Perfect match: chicken salad and riesling


You'll need

1.5 litres (6 cups) chicken stock 2 spring onions, halved 1 chicken (about 1.3kg) 400 gm podded broad beans (about 1kg unpodded) 200 gm sugarsnap peas, trimmed 2 bunches asparagus, trimmed, thinly sliced lengthways on a mandolin 4 breakfast radishes, quartered 2 watermelon radishes, thinly sliced on a mandolin ½ cup each mint and parsley, coarsely torn 2 tbsp chervil To serve: baby purple radish leaves To serve: crusty bread   Young garlic dressing 3 young garlic (see note), white part only, trimmed 2 tbsp white wine vinegar 1 tbsp Dijon mustard 1 egg yolk 1 anchovy fillet, finely chopped 200 ml olive oil 1 tbsp finely chopped chives To taste: lemon juice

Method

  • 01
  • Bring stock and spring onion to the simmer in a saucepan over medium heat. Wash chicken under running water, place in stock breast-side down and poach for 15 minutes, then remove pan from heat and cool to room temperature (3 hours). Drain chicken (reserve stock for another use), coarsely shred meat (discard bones and skin) and set aside.
  • 02
  • Blanch beans and peas until bright green (1 minute for beans; 30 seconds for peas), refresh, drain, peel broad beans and set both aside.
  • 03
  • For young garlic dressing, blanch garlic until tender (1 minute), refresh, drain, then blend with vinegar, mustard, egg yolk and anchovy in a small food processor until smooth. With motor running, add oil in a thin, steady stream until combined, add chives, season to taste and add lemon juice to taste. Thin to drizzling consistency with a little warm water if necessary.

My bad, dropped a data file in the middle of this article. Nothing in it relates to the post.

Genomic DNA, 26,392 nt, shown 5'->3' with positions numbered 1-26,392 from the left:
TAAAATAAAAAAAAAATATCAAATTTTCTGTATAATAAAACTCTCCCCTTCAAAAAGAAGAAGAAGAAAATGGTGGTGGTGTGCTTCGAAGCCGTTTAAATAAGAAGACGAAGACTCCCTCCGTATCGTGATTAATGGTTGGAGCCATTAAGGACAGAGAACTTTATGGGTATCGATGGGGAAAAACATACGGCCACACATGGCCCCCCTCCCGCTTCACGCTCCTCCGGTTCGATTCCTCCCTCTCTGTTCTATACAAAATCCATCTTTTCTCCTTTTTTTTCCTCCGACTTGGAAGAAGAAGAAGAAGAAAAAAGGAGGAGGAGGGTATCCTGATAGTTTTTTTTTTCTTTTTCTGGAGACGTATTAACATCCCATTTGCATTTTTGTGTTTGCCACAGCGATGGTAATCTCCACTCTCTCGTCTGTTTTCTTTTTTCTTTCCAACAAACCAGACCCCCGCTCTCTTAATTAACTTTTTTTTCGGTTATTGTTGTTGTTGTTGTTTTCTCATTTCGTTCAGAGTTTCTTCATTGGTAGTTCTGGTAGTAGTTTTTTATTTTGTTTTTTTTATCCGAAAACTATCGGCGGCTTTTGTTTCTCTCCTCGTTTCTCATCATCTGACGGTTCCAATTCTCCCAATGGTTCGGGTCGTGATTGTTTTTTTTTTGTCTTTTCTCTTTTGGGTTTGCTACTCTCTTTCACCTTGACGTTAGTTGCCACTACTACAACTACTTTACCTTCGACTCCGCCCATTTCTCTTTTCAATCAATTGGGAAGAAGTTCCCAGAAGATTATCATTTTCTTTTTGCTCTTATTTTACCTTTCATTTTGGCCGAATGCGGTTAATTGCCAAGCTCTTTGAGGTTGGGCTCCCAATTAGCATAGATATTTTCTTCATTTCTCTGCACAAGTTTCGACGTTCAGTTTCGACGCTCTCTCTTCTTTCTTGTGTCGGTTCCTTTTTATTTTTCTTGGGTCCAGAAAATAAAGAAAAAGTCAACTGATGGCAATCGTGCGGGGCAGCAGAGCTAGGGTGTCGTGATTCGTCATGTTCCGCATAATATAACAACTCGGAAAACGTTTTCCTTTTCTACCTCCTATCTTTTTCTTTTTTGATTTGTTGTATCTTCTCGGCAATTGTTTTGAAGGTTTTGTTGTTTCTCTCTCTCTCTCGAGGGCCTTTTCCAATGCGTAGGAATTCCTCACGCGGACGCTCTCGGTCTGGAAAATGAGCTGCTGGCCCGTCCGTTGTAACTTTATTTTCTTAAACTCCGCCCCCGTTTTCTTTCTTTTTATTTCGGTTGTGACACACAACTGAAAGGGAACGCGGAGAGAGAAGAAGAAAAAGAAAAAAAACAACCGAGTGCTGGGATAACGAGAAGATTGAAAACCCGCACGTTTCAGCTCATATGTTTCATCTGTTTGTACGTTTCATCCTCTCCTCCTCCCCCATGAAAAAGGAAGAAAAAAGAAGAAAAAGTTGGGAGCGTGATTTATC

• 04
  • Combine chicken, peas, beans and remaining ingredients in a bowl, drizzle with dressing and toss to combine. Serve with crusty bread.

Note Young garlic is available from select greengrocers.


This salad, with its little bursts of garden-green fresh vegetables and herbs, its coarsely shredded pale poached chook and its touch of bold rich flavour in the dressing, calls for a fresh young white wine with some depth and citrusy lift. Riesling springs to mind, and while there are plenty of vineyard regions in Australia that excel with this variety, I'm tempted to look for a match in Tasmania. Riesling has been grown on the Apple Isle for decades, but in the last few years Tasmania's approach to this grape has matured. On one hand, you have producers chasing what we might call the classic Australian dry riesling style: 12 per cent alcohol, lots of citrus flavour, quite high acid, age-worthy wines. And on the other hand, a growing number of producers are taking advantage of Tasmania's cool climate (great for producing delicate flavours and crisp acidity in the grapes) and creating what we might call more Germanic styles: lower alcohol (about eight per cent), residual sweetness and rounder, grapier flavours. Both styles would be a good match with this dish.


At A Glance

  • Serves 6 people
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At A Glance

  • Serves 6 people

Featured in

Sep 2012

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